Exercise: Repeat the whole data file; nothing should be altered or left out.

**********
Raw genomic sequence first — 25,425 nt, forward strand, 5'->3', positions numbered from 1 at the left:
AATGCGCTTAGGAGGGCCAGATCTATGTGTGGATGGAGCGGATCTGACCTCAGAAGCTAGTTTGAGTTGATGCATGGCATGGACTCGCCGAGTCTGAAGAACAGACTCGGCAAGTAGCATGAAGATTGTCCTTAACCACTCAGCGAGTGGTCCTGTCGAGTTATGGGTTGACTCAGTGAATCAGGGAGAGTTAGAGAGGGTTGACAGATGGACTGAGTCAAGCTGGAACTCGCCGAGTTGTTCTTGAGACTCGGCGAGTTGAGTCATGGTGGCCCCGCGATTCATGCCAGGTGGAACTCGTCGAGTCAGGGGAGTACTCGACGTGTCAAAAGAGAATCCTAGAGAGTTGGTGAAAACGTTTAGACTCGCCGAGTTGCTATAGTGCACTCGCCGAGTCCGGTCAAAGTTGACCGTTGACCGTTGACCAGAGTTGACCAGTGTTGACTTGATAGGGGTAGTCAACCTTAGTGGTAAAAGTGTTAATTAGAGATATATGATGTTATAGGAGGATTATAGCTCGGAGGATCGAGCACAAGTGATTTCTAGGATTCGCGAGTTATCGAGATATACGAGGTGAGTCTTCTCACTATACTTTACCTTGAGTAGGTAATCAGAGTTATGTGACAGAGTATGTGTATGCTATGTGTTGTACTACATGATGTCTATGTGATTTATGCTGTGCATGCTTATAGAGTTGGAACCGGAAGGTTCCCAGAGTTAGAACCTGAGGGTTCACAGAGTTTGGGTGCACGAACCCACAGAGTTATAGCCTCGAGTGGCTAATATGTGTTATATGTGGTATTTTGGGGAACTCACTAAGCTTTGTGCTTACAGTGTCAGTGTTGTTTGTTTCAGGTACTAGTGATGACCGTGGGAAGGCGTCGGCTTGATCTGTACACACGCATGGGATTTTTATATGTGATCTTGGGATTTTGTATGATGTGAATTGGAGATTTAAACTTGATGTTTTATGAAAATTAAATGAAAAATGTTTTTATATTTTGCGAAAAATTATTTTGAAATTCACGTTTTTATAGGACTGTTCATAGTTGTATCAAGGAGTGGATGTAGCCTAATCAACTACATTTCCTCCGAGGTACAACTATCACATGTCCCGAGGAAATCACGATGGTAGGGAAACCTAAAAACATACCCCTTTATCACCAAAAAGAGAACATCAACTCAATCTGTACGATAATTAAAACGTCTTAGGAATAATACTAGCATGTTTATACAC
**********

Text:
Raw genomic sequence first — 25,425 nt, forward strand, 5'->3', positions numbered from 1 at the left:
AATGCGCTTAGGAGGGCCAGATCTATGTGTGGATGGAGCGGATCTGACCTCAGAAGCTAGTTTGAGTTGATGCATGGCATGGACTCGCCGAGTCTGAAGAACAGACTCGGCAAGTAGCATGAAGATTGTCCTTAACCACTCAGCGAGTGGTCCTGTCGAGTTATGGGTTGACTCAGTGAATCAGGGAGAGTTAGAGAGGGTTGACAGATGGACTGAGTCAAGCTGGAACTCGCCGAGTTGTTCTTGAGACTCGGCGAGTTGAGTCATGGTGGCCCCGCGATTCATGCCAGGTGGAACTCGTCGAGTCAGGGGAGTACTCGACGTGTCAAAAGAGAATCCTAGAGAGTTGGTGAAAACGTTTAGACTCGCCGAGTTGCTATAGTGCACTCGCCGAGTCCGGTCAAAGTTGACCGTTGACCGTTGACCAGAGTTGACCAGTGTTGACTTGATAGGGGTAGTCAACCTTAGTGGTAAAAGTGTTAATTAGAGATATATGATGTTATAGGAGGATTATAGCTCGGAGGATCGAGCACAAGTGATTTCTAGGATTCGCGAGTTATCGAGATATACGAGGTGAGTCTTCTCACTATACTTTACCTTGAGTAGGTAATCAGAGTTATGTGACAGAGTATGTGTATGCTATGTGTTGTACTACATGATGTCTATGTGATTTATGCTGTGCATGCTTATAGAGTTGGAACCGGAAGGTTCCCAGAGTTAGAACCTGAGGGTTCACAGAGTTTGGGTGCACGAACCCACAGAGTTATAGCCTCGAGTGGCTAATATGTGTTATATGTGGTATTTTGGGGAACTCACTAAGCTTTGTGCTTACAGTGTCAGTGTTGTTTGTTTCAGGTACTAGTGATGACCGTGGGAAGGCGTCGGCTTGATCTGTACACACGCATGGGATTTTTATATGTGATCTTGGGATTTTGTATGATGTGAATTGGAGATTTAAACTTGATGTTTTATGAAAATTAAATGAAAAATGTTTTTATATTTTGCGAAAAATTATTTTGAAATTCACGTTTTTATAGGACTGTTCATAGTTGTATCAAGGAGTGGATGTAGCCTAATCAACTACATTTCCTCCGAGGTACAACTATCACATGTCCCGAGGAAATCACGATGGTAGGGAAACCTAAAAACATACCCCTTTATCACCAAAAAGAGAACATCAACTCAATCTGTACGATAATTAAAACGTCTTAGGAATAATACTAGCATGTTTATACAC